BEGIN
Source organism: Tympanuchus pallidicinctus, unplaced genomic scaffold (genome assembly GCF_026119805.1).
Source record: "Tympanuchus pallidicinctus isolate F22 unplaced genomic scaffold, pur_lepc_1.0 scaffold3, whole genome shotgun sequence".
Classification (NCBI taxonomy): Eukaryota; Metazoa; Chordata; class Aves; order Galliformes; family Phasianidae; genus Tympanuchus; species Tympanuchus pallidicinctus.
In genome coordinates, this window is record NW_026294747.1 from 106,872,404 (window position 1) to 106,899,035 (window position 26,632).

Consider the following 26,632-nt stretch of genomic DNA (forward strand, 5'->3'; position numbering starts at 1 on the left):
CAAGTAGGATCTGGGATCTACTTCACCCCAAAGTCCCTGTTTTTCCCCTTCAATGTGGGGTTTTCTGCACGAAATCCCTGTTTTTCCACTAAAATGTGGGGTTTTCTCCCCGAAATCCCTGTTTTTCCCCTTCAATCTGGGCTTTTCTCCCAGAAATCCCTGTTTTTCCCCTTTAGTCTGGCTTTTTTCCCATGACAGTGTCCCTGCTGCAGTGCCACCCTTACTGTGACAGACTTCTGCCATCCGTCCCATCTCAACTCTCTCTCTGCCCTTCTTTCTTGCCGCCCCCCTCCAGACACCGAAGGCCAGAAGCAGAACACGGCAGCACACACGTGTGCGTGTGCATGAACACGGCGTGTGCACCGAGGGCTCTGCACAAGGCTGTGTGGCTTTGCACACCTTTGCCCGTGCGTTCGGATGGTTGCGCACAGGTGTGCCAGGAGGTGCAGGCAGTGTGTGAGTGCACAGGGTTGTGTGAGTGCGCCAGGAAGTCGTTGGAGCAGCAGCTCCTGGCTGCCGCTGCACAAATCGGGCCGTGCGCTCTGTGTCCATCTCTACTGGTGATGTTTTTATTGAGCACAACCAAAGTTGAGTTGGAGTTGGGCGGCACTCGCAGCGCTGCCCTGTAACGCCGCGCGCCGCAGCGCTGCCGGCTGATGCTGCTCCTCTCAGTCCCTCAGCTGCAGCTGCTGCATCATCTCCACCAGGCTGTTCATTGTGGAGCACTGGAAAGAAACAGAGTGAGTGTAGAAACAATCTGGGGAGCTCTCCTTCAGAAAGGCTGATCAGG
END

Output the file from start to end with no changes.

Source organism: Tympanuchus pallidicinctus, unplaced genomic scaffold (genome assembly GCF_026119805.1).
Source record: "Tympanuchus pallidicinctus isolate F22 unplaced genomic scaffold, pur_lepc_1.0 scaffold3, whole genome shotgun sequence".
Classification (NCBI taxonomy): Eukaryota; Metazoa; Chordata; class Aves; order Galliformes; family Phasianidae; genus Tympanuchus; species Tympanuchus pallidicinctus.
In genome coordinates, this window is record NW_026294747.1 from 106,872,404 (window position 1) to 106,899,035 (window position 26,632).

Consider the following 26,632-nt stretch of genomic DNA (forward strand, 5'->3'; position numbering starts at 1 on the left):
CAAGTAGGATCTGGGATCTACTTCACCCCAAAGTCCCTGTTTTTCCCCTTCAATGTGGGGTTTTCTGCACGAAATCCCTGTTTTTCCACTAAAATGTGGGGTTTTCTCCCCGAAATCCCTGTTTTTCCCCTTCAATCTGGGCTTTTCTCCCAGAAATCCCTGTTTTTCCCCTTTAGTCTGGCTTTTTTCCCATGACAGTGTCCCTGCTGCAGTGCCACCCTTACTGTGACAGACTTCTGCCATCCGTCCCATCTCAACTCTCTCTCTGCCCTTCTTTCTTGCCGCCCCCCTCCAGACACCGAAGGCCAGAAGCAGAACACGGCAGCACACACGTGTGCGTGTGCATGAACACGGCGTGTGCACCGAGGGCTCTGCACAAGGCTGTGTGGCTTTGCACACCTTTGCCCGTGCGTTCGGATGGTTGCGCACAGGTGTGCCAGGAGGTGCAGGCAGTGTGTGAGTGCACAGGGTTGTGTGAGTGCGCCAGGAAGTCGTTGGAGCAGCAGCTCCTGGCTGCCGCTGCACAAATCGGGCCGTGCGCTCTGTGTCCATCTCTACTGGTGATGTTTTTATTGAGCACAACCAAAGTTGAGTTGGAGTTGGGCGGCACTCGCAGCGCTGCCCTGTAACGCCGCGCGCCGCAGCGCTGCCGGCTGATGCTGCTCCTCTCAGTCCCTCAGCTGCAGCTGCTGCATCATCTCCACCAGGCTGTTCATTGTGGAGCACTGGAAAGAAACAGAGTGAGTGTAGAAACAATCTGGGGAGCTCTCCTTCAGAAAGGCTGATCAGG